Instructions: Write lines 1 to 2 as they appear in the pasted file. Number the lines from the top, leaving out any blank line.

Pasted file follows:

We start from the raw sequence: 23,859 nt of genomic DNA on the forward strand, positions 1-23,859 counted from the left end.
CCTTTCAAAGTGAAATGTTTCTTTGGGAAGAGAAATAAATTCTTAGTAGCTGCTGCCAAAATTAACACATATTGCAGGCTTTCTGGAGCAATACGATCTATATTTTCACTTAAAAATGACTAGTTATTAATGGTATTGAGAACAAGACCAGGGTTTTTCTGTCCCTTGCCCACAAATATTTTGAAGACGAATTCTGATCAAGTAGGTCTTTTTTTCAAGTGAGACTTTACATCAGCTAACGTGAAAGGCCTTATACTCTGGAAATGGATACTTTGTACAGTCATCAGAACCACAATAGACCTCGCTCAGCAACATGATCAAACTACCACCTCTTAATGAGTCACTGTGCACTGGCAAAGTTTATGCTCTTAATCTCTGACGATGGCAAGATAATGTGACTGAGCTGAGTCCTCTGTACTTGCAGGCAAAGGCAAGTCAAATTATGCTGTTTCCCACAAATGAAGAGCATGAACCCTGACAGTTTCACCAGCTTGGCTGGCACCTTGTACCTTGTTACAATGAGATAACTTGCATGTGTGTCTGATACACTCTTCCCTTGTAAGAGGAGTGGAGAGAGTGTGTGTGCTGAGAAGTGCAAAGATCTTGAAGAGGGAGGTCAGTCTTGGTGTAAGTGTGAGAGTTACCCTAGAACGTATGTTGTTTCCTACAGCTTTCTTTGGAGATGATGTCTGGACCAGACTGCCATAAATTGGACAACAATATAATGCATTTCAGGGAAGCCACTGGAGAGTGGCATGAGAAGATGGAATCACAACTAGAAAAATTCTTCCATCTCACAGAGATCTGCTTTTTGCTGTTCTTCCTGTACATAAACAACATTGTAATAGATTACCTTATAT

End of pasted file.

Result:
We start from the raw sequence: 23,859 nt of genomic DNA on the forward strand, positions 1-23,859 counted from the left end.
CCTTTCAAAGTGAAATGTTTCTTTGGGAAGAGAAATAAATTCTTAGTAGCTGCTGCCAAAATTAACACATATTGCAGGCTTTCTGGAGCAATACGATCTATATTTTCACTTAAAAATGACTAGTTATTAATGGTATTGAGAACAAGACCAGGGTTTTTCTGTCCCTTGCCCACAAATATTTTGAAGACGAATTCTGATCAAGTAGGTCTTTTTTTCAAGTGAGACTTTACATCAGCTAACGTGAAAGGCCTTATACTCTGGAAATGGATACTTTGTACAGTCATCAGAACCACAATAGACCTCGCTCAGCAACATGATCAAACTACCACCTCTTAATGAGTCACTGTGCACTGGCAAAGTTTATGCTCTTAATCTCTGACGATGGCAAGATAATGTGACTGAGCTGAGTCCTCTGTACTTGCAGGCAAAGGCAAGTCAAATTATGCTGTTTCCCACAAATGAAGAGCATGAACCCTGACAGTTTCACCAGCTTGGCTGGCACCTTGTACCTTGTTACAATGAGATAACTTGCATGTGTGTCTGATACACTCTTCCCTTGTAAGAGGAGTGGAGAGAGTGTGTGTGCTGAGAAGTGCAAAGATCTTGAAGAGGGAGGTCAGTCTTGGTGTAAGTGTGAGAGTTACCCTAGAACGTATGTTGTTTCCTACAGCTTTCTTTGGAGATGATGTCTGGACCAGACTGCCATAAATTGGACAACAATATAATGCATTTCAGGGAAGCCACTGGAGAGTGGCATGAGAAGATGGAATCACAACTAGAAAAATTCTTCCATCTCACAGAGATCTGCTTTTTGCTGTTCTTCCTGTACATAAACAACATTGTAATAGATTACCTTATAT